…We have ignored the EDSA Movement too long. Beyond the masa dispersals, the high profile exposes and uprisings, and the media coverage, the weight was carried by the priests, the journalists, and student activists. That is why they are killed. To the critics who say that we have to go through legal means, I say this: The EDSA Rebellion is seeking her overthrow both legally and extra-legally. Legally through the Ombudsman, the Courts, and the impeachment complaints. Extra-legally through the streets, and maybe through the military revolts. Don’t those cretins dare say that this is political adventurism in disregard of law, for EDSA works in the streets and in the courts. Men of God are dying to fight for the freedoms these cretins are too delinquent, afraid, or lethargic to take up. Mahiya naman sila…

…Inertia, inertia, inertia. I can’t stress this fully enough. We must discipline ourselves to continue to resist, long after the rallies have dwindled and the passion of the latest headlines have died down. We must head to the rallies — for it helps; at the sight of farmers and workers who have marched and labored their way to the big cities, so that their voices can be heard and be united with the students’, we are given a perspective that is not readily seen on a couch watching the latest news unfold on television. Beyond our short attention spans, and even when the demonstrations dwindle to mere hundreds, still we must keep the rebellion in motion. For only by standing in opposition can we not acquiesce to the continued erosion of our nation. To those who are still uncertain, a final line from Our Lord Himself: “if you blow neither hot nor cold I will vomit you from my mouth.”

If you blow neither hot nor cold, the nation will vomit you out.

The ever-wise Scriptorium ponders this entry, too. Svelte Rogue Reborn explains why the blogger attends rallies. What rallies represent is tackled by muse, memories and musings. And the aftermath is recounted by abashet. A reflection is offered up by Chronicles of the Daily Grind.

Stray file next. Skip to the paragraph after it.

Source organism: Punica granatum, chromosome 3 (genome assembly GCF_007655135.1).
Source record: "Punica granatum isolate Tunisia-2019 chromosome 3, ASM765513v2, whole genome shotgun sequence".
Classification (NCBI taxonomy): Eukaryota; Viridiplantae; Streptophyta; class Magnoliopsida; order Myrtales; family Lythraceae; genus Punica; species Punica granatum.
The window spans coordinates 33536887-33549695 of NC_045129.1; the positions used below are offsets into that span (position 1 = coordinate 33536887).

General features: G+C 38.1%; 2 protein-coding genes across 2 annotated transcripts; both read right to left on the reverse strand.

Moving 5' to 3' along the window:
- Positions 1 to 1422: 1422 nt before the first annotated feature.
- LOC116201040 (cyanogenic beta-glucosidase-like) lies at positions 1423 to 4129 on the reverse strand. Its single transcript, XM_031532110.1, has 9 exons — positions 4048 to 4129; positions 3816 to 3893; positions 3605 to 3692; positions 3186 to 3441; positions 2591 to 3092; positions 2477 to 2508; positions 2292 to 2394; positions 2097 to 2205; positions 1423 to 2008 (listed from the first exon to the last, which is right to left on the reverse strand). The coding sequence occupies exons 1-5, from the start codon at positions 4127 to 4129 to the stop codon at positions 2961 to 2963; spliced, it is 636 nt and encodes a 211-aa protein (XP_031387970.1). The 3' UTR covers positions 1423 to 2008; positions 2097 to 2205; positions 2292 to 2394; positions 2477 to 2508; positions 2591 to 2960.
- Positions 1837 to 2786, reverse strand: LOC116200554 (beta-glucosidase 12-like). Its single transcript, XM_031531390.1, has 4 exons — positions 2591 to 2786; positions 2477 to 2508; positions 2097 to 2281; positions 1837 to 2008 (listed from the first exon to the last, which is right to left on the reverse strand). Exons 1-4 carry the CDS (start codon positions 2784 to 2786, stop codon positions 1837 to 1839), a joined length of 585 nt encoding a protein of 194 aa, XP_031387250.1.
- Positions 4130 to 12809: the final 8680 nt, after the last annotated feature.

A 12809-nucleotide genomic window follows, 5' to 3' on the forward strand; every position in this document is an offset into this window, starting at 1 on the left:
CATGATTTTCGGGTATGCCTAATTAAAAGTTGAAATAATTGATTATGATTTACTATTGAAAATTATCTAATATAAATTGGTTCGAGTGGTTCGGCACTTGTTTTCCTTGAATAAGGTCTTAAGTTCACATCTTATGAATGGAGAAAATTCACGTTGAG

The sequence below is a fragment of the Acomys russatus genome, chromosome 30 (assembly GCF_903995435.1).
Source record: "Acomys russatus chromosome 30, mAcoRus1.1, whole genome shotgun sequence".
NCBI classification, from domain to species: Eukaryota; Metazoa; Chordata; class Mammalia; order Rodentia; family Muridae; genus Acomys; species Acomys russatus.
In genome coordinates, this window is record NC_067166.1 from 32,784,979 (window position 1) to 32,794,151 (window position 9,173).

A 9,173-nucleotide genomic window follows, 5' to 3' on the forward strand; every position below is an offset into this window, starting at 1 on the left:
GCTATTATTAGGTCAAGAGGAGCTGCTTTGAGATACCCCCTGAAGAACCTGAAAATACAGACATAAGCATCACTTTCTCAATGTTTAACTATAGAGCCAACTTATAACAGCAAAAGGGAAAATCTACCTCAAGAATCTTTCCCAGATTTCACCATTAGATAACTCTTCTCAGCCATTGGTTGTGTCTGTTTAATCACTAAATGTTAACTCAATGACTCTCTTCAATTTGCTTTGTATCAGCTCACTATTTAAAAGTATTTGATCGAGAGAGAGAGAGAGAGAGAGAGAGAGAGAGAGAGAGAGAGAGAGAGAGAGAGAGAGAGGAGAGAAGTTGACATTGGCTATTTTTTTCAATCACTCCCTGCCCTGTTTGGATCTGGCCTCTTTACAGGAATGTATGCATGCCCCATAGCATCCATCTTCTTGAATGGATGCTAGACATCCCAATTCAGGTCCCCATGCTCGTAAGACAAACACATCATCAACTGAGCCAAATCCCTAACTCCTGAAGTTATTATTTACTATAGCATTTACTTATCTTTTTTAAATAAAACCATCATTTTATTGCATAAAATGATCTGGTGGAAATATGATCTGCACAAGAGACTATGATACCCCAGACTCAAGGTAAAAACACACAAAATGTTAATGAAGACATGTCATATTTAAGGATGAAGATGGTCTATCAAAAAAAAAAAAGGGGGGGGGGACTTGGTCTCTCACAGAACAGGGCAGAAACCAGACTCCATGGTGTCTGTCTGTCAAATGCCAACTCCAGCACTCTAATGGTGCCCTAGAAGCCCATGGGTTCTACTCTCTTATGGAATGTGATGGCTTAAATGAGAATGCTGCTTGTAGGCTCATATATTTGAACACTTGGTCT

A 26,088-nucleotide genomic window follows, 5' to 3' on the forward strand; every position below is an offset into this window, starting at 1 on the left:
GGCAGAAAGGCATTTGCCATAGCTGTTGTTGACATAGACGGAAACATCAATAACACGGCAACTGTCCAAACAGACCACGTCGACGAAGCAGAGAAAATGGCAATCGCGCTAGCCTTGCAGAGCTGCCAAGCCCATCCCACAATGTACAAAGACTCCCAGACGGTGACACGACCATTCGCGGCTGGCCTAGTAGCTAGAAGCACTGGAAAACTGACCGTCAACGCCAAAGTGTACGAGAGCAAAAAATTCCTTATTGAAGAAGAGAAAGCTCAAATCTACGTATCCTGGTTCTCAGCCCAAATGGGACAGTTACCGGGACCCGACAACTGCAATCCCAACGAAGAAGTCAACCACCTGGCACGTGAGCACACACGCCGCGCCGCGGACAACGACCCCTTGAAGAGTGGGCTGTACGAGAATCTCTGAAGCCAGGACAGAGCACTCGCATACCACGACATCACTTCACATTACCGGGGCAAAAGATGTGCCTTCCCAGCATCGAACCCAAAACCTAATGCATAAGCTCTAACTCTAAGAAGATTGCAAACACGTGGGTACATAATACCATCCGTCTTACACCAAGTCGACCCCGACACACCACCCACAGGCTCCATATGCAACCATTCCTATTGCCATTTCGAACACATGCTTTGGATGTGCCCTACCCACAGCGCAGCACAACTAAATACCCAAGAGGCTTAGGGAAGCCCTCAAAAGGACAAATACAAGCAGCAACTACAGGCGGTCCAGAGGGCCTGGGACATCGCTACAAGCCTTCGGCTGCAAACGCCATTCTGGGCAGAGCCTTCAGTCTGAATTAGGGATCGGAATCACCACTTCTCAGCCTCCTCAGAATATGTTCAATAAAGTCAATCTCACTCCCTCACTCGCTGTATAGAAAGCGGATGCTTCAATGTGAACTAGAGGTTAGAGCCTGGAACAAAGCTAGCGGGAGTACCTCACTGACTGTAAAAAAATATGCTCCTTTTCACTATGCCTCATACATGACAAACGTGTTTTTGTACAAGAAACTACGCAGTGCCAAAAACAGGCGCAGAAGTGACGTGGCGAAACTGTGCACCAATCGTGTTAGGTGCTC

Read in Abraham Domingo Photography how LaSallians from Cavite were prevented from attending the rally by the police. This reminds me of something I heard someone say at a forum a year or two ago: please rally in Metro Manila, the person said, because in our province we cannot gather at the plaza because the warlords and police keep an eye on us and unlike in Metro Manila, no one will dare raise a fuss if we are intimidated or even disappear. A very valid point, and you only have to go down the list of warlords firmly allied with the administration to understand. Splice and Dice comments on the President’s seeking shelter in Camp Crame.

The Warrior Lawyer and Torn & Frayed have thoughtful analyses of the rally, while The View from Here continues to have reservations about rallies. Demosthenes’ Game lists his reservations about both sides. Ang Kape Ni LaTtEX is holding fire until 2010 leaves no room for debate (on whether the President intends to stay or not; personally, to me this will, indeed, be the ultimate tipping point). Iloilo City Boy won’t be satisfied with regime change. Simply Gemini is hostile to rallies, as is a_badly_drawn_boy .

As for the analysts, Mon Casiple in his blog writes,

The rallies are enough to shake the foundations of the House of the Arroyos. They cannot — on their own — bring it down, at least not yet. The more immediate impact would be on the Cabinet, the ruling coalition, and on the military and police support legs of the regime. The people in these institutions will come under intense pressures in the days to come to at least fall back in their defense of the Arroyos and, more likely, start negotiations on transition scenarios. The question of loyalties has now come to the fore…

There is already a vote for regime change among the people, particularly among those in the middle classes and the grassroots. The only agenda left on the political table is who will deliver the bacon first. There are acute maneuverings within and outside the ruling coalition and among the political elite to do so. A major tug-of-war will revolve around Vice-President Noli de Castro, the constitutional heir-apparent.

People power here cannot yet assert its own agenda — it is in fact still evolving its own beyond the call for truth and resignation or ouster. If the political elite fails to resolve the political crisis soon, this people power — shown in Makati — may surely come again with a definite program, definite leaders, and a definite strategy. If it does so, and assuming a more organized and stronger presence, it could very well overwhelm the various elite schemes and dictate the terms of regime change.